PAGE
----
Op-ed views and opinions expressed are solely those of the author.
Presidential Candidate Joe Biden, after making a deal with the Bernie Sanders/Elizabeth Warren wing of the Democratic party, promised in 2020 to be the “most Progressive President ever.”
The public is inherently skeptical of campaign promises, and this one seemed totally antithetical to the good old Scranton Joe we all have known for years, everyone’s daffy uncle. After all, his campaign also promised to return our country to normalcy after years of “Russiagate” disruption, impeachment and mean tweets. So how “Progressive” could good old Joe become?
But lo and behold, in fact, Joe stuck to his campaign promise, likely because he had ceded all power to Bernie Bro Progressives under the leadership of former Obamaites. The centerpiece of his program was an is his war on fossil fuels. On his first day in office, he killed the Keystone XL Pipeline and declared oil leasing sales at an end. He soon promised a war on coal.
Although there was more to follow, this was all that was needed to fulfill the Progressive dream of restricting fossil fuels, which included, as planned, an immediate rise in fuel costs. This increase was good, the inner circle reasoned, because citizens would drive less and/or be forced into electric vehicles which, of course, are intended to save the planet, notwithstanding their tremendously earth-destroying components, which tear up 500,000 pounds of earth for every EV battery.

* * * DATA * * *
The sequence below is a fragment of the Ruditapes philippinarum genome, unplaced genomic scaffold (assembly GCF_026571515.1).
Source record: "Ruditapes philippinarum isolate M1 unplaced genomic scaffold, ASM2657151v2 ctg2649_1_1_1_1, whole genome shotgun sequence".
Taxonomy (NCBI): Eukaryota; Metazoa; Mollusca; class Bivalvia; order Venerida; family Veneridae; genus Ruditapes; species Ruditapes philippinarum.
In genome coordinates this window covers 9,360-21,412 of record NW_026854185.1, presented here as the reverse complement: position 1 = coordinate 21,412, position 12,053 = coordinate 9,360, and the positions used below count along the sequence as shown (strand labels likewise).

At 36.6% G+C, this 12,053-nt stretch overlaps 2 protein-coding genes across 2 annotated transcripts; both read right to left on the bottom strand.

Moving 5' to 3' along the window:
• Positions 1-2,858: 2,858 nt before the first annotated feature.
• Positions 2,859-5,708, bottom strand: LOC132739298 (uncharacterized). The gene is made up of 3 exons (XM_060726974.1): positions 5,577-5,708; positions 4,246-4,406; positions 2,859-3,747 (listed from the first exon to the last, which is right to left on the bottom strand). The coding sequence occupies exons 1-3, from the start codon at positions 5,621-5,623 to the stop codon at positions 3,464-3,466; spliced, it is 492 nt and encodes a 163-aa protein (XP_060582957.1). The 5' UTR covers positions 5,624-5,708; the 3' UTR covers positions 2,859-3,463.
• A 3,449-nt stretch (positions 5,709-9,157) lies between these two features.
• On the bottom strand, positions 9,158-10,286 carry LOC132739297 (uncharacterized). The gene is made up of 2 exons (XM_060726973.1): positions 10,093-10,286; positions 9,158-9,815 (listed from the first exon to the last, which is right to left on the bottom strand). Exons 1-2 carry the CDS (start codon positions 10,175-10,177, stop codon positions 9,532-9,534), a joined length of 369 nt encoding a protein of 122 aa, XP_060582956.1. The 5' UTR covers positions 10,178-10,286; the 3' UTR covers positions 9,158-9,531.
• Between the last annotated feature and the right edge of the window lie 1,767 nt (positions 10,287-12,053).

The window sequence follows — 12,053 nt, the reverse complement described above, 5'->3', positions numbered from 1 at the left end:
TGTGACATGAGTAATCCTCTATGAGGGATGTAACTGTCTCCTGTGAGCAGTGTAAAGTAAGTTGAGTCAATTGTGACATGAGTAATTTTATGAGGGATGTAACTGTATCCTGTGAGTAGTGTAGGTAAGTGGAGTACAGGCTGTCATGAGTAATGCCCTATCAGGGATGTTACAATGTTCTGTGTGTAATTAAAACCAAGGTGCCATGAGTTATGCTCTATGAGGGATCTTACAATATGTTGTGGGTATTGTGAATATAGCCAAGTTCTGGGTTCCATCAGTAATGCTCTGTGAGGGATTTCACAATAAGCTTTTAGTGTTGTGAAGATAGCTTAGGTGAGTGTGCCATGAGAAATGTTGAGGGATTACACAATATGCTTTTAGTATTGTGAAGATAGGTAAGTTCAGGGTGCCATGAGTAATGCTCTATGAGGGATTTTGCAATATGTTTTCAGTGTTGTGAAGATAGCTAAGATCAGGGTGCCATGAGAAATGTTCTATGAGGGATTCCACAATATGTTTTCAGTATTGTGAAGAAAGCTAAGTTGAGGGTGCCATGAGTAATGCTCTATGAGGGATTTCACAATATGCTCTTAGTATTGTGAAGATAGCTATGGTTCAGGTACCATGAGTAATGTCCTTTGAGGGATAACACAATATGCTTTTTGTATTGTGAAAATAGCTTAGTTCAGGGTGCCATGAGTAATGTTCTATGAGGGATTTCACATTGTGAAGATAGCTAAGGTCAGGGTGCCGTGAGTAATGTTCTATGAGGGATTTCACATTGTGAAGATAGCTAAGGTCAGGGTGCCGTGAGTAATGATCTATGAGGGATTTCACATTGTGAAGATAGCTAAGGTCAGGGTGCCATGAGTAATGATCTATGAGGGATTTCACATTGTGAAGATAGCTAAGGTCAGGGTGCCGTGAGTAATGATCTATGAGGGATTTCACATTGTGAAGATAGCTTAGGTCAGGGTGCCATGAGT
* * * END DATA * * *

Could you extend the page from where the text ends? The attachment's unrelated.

So wouldn’t this smooth move to limit fossil fuels be effective to save the planet? Yes, in the sense that it immediately caused a price rise, as markets anticipated, correctly, future restrictions. What could go wrong with this limitation on purportedly harmful fossil fuels?
Because of their simplistic, junior-high understanding of the world, Progressives did not anticipate that, gosh, the price of everything else would also go up as gasoline pump prices increased. Although an intelligent high school senior would have known this, the price of any product incorporated through a process dependent upon fossil fuels would also rise. What might these be? Everything.